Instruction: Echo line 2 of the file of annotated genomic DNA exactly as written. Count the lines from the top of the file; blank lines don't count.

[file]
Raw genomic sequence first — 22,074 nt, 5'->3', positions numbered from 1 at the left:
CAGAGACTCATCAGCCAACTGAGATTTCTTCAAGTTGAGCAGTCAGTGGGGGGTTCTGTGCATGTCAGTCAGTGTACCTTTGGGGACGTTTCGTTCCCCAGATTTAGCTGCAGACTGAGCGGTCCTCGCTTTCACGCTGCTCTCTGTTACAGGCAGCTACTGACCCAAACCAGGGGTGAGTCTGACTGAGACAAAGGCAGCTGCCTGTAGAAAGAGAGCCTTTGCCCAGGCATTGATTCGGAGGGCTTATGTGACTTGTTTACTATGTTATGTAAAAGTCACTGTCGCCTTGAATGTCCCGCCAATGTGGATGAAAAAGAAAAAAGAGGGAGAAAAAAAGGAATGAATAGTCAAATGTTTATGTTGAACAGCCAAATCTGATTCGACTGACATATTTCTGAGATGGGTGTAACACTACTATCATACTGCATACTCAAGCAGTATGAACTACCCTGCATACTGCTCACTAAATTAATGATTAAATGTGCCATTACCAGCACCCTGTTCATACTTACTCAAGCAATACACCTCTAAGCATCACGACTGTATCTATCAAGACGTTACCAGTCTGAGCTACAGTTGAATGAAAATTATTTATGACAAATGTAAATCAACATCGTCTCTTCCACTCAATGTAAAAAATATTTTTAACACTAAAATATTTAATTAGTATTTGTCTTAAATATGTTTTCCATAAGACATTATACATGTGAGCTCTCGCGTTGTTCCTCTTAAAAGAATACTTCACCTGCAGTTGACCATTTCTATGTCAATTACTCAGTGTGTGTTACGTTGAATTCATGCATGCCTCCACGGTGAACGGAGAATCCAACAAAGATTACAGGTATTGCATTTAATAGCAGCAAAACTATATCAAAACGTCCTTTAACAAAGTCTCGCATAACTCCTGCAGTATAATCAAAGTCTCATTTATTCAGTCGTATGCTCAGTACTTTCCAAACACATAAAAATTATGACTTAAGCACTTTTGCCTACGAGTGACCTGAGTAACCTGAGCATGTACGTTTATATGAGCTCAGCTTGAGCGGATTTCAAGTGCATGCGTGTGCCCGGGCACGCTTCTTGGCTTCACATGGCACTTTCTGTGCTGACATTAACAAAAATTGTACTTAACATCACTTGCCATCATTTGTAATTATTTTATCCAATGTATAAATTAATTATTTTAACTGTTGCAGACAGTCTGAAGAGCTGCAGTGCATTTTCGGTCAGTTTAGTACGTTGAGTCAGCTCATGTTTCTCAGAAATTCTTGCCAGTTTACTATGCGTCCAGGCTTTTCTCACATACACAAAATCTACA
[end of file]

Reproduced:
CAGAGACTCATCAGCCAACTGAGATTTCTTCAAGTTGAGCAGTCAGTGGGGGGTTCTGTGCATGTCAGTCAGTGTACCTTTGGGGACGTTTCGTTCCCCAGATTTAGCTGCAGACTGAGCGGTCCTCGCTTTCACGCTGCTCTCTGTTACAGGCAGCTACTGACCCAAACCAGGGGTGAGTCTGACTGAGACAAAGGCAGCTGCCTGTAGAAAGAGAGCCTTTGCCCAGGCATTGATTCGGAGGGCTTATGTGACTTGTTTACTATGTTATGTAAAAGTCACTGTCGCCTTGAATGTCCCGCCAATGTGGATGAAAAAGAAAAAAGAGGGAGAAAAAAAGGAATGAATAGTCAAATGTTTATGTTGAACAGCCAAATCTGATTCGACTGACATATTTCTGAGATGGGTGTAACACTACTATCATACTGCATACTCAAGCAGTATGAACTACCCTGCATACTGCTCACTAAATTAATGATTAAATGTGCCATTACCAGCACCCTGTTCATACTTACTCAAGCAATACACCTCTAAGCATCACGACTGTATCTATCAAGACGTTACCAGTCTGAGCTACAGTTGAATGAAAATTATTTATGACAAATGTAAATCAACATCGTCTCTTCCACTCAATGTAAAAAATATTTTTAACACTAAAATATTTAATTAGTATTTGTCTTAAATATGTTTTCCATAAGACATTATACATGTGAGCTCTCGCGTTGTTCCTCTTAAAAGAATACTTCACCTGCAGTTGACCATTTCTATGTCAATTACTCAGTGTGTGTTACGTTGAATTCATGCATGCCTCCACGGTGAACGGAGAATCCAACAAAGATTACAGGTATTGCATTTAATAGCAGCAAAACTATATCAAAACGTCCTTTAACAAAGTCTCGCATAACTCCTGCAGTATAATCAAAGTCTCATTTATTCAGTCGTATGCTCAGTACTTTCCAAACACATAAAAATTATGACTTAAGCACTTTTGCCTACGAGTGACCTGAGTAACCTGAGCATGTACGTTTATATGAGCTCAGCTTGAGCGGATTTCAAGTGCATGCGTGTGCCCGGGCACGCTTCTTGGCTTCACATGGCACTTTCTGTGCTGACATTAACAAAAATTGTACTTAACATCACTTGCCATCATTTGTAATTATTTTATCCAATGTATAAATTAATTATTTTAACTGTTGCAGACAGTCTGAAGAGCTGCAGTGCATTTTCGGTCAGTTTAGTACGTTGAGTCAGCTCATGTTTCTCAGAAATTCTTGCCAGTTTACTATGCGTCCAGGCTTTTCTCACATACACAAAATCTACA